HAL 9000 -- not just in space anymore

Your phone and other devices are quickly evolving into intelligent robot assistants you can talk to

A few years ago, the Pentagon launched a program to create a fully functional HAL 9000 -- the intelligent software robot depicted in the 1968 sci-fi classic 2001: A Space Odyssey.

If you'll recall, the movie HAL carried on conversations in natural language, monitored the spaceship and communications from Earth and notified the crew about important events just at the right time. HAL could also make decisions, prioritize and learn.

The Pentagon's project was called CALO, for Cognitive Assistant that Learns and Organizes. The five-year program enlisted more than 300 researchers from at least two-dozen universities. This massive effort was organized by a brilliant guy named Adam Cheyer, who served as the project's chief architect.

Guess what HAL's chief architect does now? Cheyer works at Apple as director of engineering for the iPhone. Apple "acquired" Cheyer when it bought the company he co-founded, Siri Inc.

And Cheyer is still building HAL. The only difference is that HAL will live in your iPhone.

If you've got an iPhone, you can download Siri's "virtual personal assistant" app free of charge. To use it, you just talk to the app. Say you want to make a restaurant reservation. Siri will intelligently suggest a few based on your location and preferences. When you pick one, Siri will make the reservation for you.

Apple bought Siri and hired the world's leading expert in HAL-like artificial intelligence robots to lead its iPhone engineering team for only one reason: Apple knows phones will evolve into virtual personal assistants.

Apple's advantage is that it's good at integrating functionality and making it seamless and elegant. The company is also disciplined about rolling out only the aspects of new technology that are ready for prime time. So we can expect HAL to be integrated into our phones one feature at a time.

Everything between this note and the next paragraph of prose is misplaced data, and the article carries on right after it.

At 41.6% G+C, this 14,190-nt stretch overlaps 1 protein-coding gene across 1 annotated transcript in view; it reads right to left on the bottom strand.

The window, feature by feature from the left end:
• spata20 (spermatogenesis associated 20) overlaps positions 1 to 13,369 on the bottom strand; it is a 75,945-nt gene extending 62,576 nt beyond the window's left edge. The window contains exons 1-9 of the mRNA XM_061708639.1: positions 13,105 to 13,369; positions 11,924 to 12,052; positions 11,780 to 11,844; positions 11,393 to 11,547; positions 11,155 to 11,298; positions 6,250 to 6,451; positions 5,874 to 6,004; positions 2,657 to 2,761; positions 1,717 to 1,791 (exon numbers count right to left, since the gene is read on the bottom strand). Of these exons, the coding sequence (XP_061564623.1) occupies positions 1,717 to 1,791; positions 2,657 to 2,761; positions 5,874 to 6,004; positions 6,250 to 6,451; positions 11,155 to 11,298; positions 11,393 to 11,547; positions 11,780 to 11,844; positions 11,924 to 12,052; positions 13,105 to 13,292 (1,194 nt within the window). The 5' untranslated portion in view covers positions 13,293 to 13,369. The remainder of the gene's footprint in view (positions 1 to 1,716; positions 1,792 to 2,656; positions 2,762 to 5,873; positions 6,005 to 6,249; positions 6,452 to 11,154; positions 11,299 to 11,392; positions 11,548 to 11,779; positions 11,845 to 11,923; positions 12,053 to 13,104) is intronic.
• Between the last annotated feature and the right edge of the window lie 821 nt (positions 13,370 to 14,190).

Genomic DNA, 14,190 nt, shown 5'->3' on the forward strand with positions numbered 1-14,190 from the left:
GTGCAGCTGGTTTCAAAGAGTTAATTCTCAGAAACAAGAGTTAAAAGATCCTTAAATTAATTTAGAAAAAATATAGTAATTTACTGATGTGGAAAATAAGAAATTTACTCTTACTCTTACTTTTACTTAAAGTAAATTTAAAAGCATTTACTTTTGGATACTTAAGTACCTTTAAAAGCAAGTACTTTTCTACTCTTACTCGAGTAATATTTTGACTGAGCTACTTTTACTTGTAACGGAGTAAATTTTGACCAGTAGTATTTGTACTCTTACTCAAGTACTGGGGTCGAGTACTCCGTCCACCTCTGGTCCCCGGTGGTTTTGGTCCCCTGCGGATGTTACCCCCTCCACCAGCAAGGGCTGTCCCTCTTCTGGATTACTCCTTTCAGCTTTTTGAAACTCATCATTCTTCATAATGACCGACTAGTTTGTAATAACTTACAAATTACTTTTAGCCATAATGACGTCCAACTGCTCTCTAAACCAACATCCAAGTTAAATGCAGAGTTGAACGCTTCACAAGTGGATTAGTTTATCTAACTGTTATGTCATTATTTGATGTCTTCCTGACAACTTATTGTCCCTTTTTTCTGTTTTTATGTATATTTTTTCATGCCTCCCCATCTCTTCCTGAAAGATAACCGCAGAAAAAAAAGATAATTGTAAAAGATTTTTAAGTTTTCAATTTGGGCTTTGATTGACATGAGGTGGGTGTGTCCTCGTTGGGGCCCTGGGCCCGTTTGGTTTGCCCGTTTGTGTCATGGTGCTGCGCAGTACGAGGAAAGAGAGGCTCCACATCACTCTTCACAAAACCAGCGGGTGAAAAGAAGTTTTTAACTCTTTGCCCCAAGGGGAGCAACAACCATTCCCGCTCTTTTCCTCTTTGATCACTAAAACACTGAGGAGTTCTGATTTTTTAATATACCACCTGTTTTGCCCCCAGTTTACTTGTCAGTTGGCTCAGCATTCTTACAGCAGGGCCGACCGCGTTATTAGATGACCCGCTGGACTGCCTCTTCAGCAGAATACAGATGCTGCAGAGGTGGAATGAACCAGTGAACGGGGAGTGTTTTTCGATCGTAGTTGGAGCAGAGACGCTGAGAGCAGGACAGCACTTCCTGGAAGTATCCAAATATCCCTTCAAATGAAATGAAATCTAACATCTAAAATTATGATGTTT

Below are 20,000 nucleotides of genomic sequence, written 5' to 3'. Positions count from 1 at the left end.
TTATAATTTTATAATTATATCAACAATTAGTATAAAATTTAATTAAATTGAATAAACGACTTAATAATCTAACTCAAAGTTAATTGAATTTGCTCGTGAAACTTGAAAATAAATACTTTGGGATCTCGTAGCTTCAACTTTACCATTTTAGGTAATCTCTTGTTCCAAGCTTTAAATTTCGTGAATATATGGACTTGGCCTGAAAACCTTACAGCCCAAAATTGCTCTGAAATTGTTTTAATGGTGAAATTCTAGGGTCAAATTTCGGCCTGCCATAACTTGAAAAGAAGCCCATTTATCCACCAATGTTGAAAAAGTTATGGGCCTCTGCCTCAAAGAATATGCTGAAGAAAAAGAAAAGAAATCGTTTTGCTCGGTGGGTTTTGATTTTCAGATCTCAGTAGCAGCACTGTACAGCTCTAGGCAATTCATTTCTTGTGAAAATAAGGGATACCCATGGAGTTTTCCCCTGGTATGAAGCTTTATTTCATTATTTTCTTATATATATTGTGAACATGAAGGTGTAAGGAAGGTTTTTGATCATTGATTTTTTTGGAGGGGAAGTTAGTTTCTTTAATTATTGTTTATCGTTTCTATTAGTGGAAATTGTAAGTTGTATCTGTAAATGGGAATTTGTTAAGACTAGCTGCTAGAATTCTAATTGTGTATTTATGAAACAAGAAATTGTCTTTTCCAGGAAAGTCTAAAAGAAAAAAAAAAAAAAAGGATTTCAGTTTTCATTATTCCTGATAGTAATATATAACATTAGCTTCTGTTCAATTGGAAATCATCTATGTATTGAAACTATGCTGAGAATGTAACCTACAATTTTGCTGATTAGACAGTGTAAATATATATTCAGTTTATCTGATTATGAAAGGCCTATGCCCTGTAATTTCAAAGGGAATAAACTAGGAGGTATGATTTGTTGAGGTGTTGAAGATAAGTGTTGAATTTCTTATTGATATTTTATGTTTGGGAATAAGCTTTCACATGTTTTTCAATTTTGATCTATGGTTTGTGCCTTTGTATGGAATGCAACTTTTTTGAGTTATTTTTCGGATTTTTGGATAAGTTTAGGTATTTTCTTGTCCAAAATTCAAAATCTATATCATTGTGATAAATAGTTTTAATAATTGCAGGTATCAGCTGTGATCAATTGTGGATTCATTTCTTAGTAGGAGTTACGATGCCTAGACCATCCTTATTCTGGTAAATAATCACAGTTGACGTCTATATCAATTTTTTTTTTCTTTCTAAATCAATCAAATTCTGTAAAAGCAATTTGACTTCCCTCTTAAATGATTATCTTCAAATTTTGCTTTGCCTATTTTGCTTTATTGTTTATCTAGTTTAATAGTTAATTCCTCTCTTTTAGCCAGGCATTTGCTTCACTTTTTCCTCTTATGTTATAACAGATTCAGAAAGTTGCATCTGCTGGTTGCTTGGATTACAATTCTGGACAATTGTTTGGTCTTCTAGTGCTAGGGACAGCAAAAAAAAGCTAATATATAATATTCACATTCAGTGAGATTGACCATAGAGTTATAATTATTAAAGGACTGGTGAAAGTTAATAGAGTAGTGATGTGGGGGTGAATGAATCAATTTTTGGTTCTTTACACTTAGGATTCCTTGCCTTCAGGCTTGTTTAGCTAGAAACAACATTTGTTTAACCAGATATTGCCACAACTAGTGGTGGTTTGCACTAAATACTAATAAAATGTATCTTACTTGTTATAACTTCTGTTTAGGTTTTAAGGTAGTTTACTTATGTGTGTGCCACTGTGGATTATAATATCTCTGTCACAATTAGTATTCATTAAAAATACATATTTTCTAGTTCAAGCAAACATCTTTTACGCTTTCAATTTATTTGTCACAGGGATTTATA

But Apple isn't the only company with an advantage.

Google's version of HAL

The movie HAL performed its amazing feats in part because it had access to a lot of data. He was able to monitor all computer and spaceship systems.

HAL also knew everything about the people he interacted with. You know, like Google does.

If you're a heavy user of Google services, Google knows who you are, where you are, what you're interested in, who you know and much more.

Google intends to leverage all of that data to transform its search technology into a HAL 9000 style personal assistant that communicates with you through your cell phone.

As I detailed in this space last week, Google will add proactive interruption as a way to make search even faster than instantaneous. Google will give you results before you even know you want to conduct a search.

The Google HAL will constantly monitor your e-mail, your calendar, your social activity, your searches, your whereabouts and other data, run it all through some massively sophisticated algorithm, and then beep your phone and tell you something like this: "It looks like your lunch with Steve conflicts with the parent-teacher conference your wife just invited you to. Would you like me to reschedule the lunch?" You'll say, "sure, go ahead," and Google's HAL will take care of it for you, getting Steve's OK and then changing your restaurant reservation.

Like Apple's HAL, the Google version will learn from your responses, becoming more accurate and relevant the more you use it.

Alarm clock HAL

One myth about innovation is that it comes about as a "eureka" moment of spontaneous creation, producing an idea radically different from anything that came before.

The truth is that the big new ideas are always "in the air" -- many people are working on them because technology evolution brings the industry to the point where these ideas are inevitable. And then it's all about the execution, timing, funding and so on.

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